Farm Dogs, Trial Dogs.
There are a number of farmers in Western Australia who both trial their dogs and do farm work.
I have spoken to some of them who admit it is difficult to get a dog to be the best at both. This is more the case for three sheep trialing wheras in Utility trialing a more farm type of dog is favoured and many of the top three sheepers do not do utility or yard trials. Most farmers who trial will look for a dog who will be a farm dog first as well as always being aware of what is needed in a trial dog. So a good farm dog, who may have some problem which will lose points on the trial ground, such as a turn tail or lack of a good cast will not make a great trial dog, and may not be retained. A lot of farmers will allow their dogs to work on the farm for a while before they do any trialing. This can settle a full on type of dog but also can have its down side in that the dogs can develop some bad habits along the way. For experienced handlers this is probably not too much of a problem but others need to be aware of certain things like allowing the dog to cross when he can easily go behind us. While doing farm work it is not always practical to make the dog go right around behind us if the sheep are a bit of a distance away on a drive, or on a long cast. Or if the sheep suddenly turn and race the wrong way or string out along a fence it is far easier for the dog to cross to cover them.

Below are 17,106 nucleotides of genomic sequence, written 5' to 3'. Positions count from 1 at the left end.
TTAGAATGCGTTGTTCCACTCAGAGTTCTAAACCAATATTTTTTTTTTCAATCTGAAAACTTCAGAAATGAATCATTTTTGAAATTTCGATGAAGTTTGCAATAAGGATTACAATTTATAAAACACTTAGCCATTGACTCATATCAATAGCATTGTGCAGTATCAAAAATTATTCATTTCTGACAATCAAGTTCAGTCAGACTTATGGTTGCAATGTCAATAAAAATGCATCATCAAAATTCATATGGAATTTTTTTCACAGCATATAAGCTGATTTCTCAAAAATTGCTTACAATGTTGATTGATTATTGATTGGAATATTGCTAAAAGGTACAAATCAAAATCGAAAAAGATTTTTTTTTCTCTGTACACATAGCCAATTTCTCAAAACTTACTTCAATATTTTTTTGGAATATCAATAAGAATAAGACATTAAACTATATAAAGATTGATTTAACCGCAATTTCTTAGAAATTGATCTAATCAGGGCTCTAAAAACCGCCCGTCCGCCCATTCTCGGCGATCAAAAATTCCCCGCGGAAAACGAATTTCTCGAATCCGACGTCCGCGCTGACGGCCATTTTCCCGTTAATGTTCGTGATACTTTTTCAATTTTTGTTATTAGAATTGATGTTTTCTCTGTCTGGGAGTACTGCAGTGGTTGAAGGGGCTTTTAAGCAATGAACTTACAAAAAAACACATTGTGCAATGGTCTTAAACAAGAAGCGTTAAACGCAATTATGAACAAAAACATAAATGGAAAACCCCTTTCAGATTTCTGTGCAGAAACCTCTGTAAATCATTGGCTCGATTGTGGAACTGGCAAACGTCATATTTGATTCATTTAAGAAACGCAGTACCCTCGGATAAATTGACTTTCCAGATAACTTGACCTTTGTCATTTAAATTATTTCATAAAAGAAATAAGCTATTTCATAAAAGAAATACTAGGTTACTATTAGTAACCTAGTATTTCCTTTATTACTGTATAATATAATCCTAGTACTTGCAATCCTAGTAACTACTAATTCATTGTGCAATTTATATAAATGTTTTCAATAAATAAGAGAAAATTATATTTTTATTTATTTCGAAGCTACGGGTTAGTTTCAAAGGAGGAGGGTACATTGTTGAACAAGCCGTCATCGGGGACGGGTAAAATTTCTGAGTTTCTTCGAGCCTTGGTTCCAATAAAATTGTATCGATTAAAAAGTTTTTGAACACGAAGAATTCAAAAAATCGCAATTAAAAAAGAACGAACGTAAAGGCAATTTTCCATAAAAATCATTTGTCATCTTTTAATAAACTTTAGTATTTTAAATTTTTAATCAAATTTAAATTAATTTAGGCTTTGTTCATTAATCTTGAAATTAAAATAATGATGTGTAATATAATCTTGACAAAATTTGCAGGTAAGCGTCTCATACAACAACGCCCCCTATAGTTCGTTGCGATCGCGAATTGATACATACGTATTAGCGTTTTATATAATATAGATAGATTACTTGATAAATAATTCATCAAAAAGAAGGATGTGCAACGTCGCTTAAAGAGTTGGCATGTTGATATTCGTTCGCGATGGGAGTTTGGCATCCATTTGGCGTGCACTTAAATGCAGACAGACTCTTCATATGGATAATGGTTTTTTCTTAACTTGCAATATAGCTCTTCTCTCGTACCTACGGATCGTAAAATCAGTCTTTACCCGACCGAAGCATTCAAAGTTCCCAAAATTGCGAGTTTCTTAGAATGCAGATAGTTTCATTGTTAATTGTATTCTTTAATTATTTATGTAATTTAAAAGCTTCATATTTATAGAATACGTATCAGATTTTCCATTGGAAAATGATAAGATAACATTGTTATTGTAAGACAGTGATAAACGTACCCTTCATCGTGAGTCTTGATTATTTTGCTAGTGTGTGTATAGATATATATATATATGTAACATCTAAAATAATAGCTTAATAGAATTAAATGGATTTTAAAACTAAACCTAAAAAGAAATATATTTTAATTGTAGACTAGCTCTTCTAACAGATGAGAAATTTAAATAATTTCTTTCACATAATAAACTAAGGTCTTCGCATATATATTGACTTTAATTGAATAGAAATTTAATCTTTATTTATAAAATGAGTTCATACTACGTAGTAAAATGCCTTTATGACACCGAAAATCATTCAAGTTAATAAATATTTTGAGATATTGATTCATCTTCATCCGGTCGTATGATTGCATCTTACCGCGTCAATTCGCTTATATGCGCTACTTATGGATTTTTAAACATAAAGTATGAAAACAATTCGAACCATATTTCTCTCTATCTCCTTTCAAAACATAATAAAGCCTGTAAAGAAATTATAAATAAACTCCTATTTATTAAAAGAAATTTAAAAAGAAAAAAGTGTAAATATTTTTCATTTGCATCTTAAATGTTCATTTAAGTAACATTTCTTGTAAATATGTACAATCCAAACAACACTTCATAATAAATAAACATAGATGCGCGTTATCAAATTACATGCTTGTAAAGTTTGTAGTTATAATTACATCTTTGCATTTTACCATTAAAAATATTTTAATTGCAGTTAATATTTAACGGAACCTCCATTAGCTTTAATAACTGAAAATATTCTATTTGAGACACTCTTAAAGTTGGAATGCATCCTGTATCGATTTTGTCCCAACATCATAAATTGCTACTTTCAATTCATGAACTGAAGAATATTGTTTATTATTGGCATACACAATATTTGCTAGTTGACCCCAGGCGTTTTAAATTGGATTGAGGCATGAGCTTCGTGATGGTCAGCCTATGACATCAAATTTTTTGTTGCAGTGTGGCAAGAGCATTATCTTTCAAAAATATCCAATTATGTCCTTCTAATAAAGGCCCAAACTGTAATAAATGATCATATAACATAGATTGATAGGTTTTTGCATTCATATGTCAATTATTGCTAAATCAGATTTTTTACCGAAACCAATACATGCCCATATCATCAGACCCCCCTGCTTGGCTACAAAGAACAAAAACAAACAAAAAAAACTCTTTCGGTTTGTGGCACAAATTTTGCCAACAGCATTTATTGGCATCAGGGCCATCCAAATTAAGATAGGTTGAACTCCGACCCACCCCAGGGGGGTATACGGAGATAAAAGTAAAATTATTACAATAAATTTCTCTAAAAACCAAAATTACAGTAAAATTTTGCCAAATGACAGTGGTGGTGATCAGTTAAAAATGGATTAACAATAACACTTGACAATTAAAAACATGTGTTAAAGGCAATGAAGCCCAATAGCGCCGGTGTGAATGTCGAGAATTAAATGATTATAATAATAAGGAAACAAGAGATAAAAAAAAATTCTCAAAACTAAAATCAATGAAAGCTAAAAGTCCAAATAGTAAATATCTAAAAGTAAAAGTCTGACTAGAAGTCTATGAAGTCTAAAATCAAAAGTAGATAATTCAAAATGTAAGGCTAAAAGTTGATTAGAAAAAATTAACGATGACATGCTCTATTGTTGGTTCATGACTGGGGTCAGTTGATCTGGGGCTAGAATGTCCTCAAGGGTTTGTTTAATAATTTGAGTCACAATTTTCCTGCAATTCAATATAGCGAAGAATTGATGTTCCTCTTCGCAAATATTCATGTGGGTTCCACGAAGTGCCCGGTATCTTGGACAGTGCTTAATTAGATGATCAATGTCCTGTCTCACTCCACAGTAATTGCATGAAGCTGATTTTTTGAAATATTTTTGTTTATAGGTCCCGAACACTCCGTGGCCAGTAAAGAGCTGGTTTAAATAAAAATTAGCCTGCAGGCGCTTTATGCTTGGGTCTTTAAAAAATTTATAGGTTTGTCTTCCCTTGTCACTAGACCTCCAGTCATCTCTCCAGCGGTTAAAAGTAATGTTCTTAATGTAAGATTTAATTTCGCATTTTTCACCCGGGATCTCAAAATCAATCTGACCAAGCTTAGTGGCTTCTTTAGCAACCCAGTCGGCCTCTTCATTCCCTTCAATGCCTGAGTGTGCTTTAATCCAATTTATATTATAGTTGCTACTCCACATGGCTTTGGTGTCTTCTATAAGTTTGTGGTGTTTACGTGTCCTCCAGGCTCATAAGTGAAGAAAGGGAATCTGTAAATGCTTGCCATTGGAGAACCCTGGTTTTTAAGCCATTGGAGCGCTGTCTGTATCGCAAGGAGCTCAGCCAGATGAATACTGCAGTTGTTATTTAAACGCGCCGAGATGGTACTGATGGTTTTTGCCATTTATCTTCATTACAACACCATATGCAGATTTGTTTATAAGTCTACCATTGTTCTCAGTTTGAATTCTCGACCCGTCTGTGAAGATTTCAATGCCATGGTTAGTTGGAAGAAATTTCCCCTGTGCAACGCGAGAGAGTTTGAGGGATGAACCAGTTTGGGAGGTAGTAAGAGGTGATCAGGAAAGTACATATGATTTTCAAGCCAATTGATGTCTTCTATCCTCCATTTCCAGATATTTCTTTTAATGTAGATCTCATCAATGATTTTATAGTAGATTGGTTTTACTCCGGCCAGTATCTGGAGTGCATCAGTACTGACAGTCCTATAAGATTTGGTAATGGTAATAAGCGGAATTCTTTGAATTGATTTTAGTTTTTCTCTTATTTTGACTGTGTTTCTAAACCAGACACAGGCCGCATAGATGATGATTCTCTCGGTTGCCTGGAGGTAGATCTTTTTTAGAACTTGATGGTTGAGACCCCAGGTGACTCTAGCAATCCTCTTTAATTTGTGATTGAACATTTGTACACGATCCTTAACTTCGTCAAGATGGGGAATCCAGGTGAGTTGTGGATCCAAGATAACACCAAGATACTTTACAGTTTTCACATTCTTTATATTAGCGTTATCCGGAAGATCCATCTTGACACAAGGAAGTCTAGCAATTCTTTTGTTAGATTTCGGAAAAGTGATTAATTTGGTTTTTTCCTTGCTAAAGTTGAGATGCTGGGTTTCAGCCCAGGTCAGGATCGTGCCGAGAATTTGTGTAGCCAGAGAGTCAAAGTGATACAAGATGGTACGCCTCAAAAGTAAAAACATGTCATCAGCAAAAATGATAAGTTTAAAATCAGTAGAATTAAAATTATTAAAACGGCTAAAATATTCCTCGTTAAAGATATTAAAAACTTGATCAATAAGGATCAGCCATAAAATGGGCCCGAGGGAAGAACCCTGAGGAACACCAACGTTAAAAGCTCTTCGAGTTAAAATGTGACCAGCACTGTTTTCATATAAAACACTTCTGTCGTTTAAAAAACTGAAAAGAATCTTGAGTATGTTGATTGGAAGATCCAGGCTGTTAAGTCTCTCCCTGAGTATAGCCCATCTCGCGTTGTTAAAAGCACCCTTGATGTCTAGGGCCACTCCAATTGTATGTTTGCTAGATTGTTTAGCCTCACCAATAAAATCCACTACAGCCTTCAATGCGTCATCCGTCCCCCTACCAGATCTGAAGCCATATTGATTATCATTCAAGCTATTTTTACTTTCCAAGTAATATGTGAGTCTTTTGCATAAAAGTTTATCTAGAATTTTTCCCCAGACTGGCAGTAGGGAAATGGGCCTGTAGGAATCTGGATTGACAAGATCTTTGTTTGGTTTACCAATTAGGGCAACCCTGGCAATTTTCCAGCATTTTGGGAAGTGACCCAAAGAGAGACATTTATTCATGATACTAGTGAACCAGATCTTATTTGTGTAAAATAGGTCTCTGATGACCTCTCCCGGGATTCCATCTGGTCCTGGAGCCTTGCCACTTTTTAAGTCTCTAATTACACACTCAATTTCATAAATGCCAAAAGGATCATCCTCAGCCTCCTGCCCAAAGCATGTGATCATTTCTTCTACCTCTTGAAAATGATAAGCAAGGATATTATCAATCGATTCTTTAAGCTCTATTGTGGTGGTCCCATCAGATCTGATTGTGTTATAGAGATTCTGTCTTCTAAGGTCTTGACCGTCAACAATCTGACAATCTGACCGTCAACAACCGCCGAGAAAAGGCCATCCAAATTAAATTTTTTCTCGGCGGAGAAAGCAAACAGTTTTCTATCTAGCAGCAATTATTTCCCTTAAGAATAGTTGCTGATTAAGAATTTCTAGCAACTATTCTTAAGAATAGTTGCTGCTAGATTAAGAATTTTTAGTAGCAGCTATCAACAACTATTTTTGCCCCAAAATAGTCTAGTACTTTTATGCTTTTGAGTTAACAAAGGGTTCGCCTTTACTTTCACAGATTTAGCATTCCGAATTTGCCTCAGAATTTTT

Most farmers say that once the dog is quite mature ie. getting to 4 or 5 years old, they learn the difference between farm work and trial work and adapt to the situation.
There are a number of people who just trial as a sport and don’t do farm work. These dogs will always excell at trialing as that is all they do and they dont learn to cross, slice or otherwise do things which are handy on a farm dog but not neccessary in a trial dog.